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Reply to "II. Establishing A System of Public Education In Which All Children Achieve At High Levels And Reach Their Full Potential"

quote:
Originally posted by James Wesley Chester:
Like most of us, I have many friends and relatives, in teaching and system administration, top to bottom.

I think 'vouchers' is a plus to achieve immediate relief for students 'caught' in the 'mug and mire' of our schools.

The organizational culture of school systems should be changed ove a period five years followed by a 3-year period of critical evaluation and 2-year readjustment.

The goal ot the process shuuld produce competency at all professional levels of teaching and administration with an accountability structure that is immediate.

Pay scales should be adjusted to attract, retain, reward performance.

Politics in the system should be made illegal with harsh penalty.

The Education Suppliers and Services contractors, and contracts should be reconstructed with defined illegal behavior and practices.

PEACE

Jim Chester


Edmund W. Gordon, writer of the introductory essay for Covenant II, expresses a very poignant point about what minority students need in order to achieve at high levels. He argues that the efforts to improve Black students' "affirmitive development of academic ability" must include a variety of assets and strengths, assets and strengths that he refers to as "capitals." Gordon believes that when we aim to improve the health, financial, human, social, personal, institutional, and pedagogical development of African-American students, so too will their academic development improve.

Gordon also talked about how one's status and class in America can impact academic achievement. He maintains that there is direct relationship between one's status in America's social order and one's level of academic achievement. Gordon writes:

There certainly appears to be a ubiquitous association between on'es status in the social order and one's level of academic achievement that favors high status and priviledge.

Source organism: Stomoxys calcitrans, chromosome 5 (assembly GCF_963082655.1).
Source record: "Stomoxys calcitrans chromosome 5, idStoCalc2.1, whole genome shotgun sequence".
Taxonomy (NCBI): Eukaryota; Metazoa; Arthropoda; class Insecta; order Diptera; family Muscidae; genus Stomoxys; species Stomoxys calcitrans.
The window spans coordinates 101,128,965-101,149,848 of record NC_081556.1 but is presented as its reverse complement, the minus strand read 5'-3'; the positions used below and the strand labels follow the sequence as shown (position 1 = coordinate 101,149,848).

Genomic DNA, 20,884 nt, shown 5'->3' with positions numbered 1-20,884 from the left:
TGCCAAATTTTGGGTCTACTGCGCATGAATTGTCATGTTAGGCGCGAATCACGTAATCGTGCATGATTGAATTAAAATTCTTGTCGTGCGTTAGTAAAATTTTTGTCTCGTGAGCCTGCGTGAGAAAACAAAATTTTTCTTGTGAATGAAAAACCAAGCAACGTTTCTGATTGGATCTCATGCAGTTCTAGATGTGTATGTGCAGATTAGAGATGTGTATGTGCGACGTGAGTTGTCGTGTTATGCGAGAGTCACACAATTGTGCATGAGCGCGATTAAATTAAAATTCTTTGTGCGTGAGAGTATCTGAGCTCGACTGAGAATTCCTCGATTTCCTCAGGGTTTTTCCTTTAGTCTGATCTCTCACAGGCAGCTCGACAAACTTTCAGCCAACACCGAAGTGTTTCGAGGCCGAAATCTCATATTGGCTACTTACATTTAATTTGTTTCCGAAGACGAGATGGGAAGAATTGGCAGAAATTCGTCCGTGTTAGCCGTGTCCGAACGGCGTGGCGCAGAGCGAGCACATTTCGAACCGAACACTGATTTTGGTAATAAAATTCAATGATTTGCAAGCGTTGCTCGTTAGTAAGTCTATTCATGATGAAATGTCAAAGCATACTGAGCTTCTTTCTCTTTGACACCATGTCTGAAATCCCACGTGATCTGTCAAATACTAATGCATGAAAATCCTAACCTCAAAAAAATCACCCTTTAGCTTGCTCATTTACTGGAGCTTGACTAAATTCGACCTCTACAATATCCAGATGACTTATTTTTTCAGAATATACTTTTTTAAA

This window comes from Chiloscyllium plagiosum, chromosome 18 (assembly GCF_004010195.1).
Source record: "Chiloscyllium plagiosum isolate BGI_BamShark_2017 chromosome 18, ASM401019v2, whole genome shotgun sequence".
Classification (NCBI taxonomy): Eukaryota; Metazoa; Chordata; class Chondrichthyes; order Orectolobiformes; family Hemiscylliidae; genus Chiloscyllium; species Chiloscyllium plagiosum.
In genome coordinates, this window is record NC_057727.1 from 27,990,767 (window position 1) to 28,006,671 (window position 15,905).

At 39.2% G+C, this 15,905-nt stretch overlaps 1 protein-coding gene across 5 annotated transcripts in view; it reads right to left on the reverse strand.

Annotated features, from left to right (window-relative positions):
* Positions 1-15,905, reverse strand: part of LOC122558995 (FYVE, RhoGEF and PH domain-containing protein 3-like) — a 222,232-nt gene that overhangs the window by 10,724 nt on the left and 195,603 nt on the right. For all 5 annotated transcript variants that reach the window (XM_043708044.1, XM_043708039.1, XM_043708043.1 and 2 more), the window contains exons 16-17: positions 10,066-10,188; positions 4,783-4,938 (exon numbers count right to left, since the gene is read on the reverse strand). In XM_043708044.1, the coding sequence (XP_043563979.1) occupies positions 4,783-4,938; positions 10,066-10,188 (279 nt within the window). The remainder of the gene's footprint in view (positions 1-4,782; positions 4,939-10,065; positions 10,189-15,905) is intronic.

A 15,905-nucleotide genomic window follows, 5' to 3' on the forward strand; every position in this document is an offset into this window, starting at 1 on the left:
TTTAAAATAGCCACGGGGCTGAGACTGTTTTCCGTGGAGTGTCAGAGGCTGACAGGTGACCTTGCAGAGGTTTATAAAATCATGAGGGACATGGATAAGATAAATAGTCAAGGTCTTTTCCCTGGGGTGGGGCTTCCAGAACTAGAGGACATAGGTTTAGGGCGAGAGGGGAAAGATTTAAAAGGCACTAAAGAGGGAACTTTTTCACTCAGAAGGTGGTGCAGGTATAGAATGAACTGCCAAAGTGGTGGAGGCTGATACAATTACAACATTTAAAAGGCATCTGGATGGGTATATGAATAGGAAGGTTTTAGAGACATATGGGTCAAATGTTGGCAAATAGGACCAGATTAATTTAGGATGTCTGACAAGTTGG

Now this relationship may explain why even Black middle-class students continue to lag behind their White and Asian counterparts in terms of acheivement development and achievement. In fact, Oprah Winfrey recently hosted a show called "Class Matters," which contrasted the lifestyles of two familes: One working-class family and one upper-class family. As the program progressed, the audience saw how being in the upper-class gave the affluent family (and their children) an advantage over the working-class family. The upper-class family were able to afford to purchase a large home, in an affluent community, where all the high-achieving and high-performing schools were located. The upper-class family could also afford to enroll their children in all sorts of sports and recreational activities before and after school. This is why, as Gordon advocates in his essay, it is so very important that a national effort at affirmtive development to complement continuing efforts at affirmitive action should be much broader than the initiatives directed at improving the effectiveness of education.
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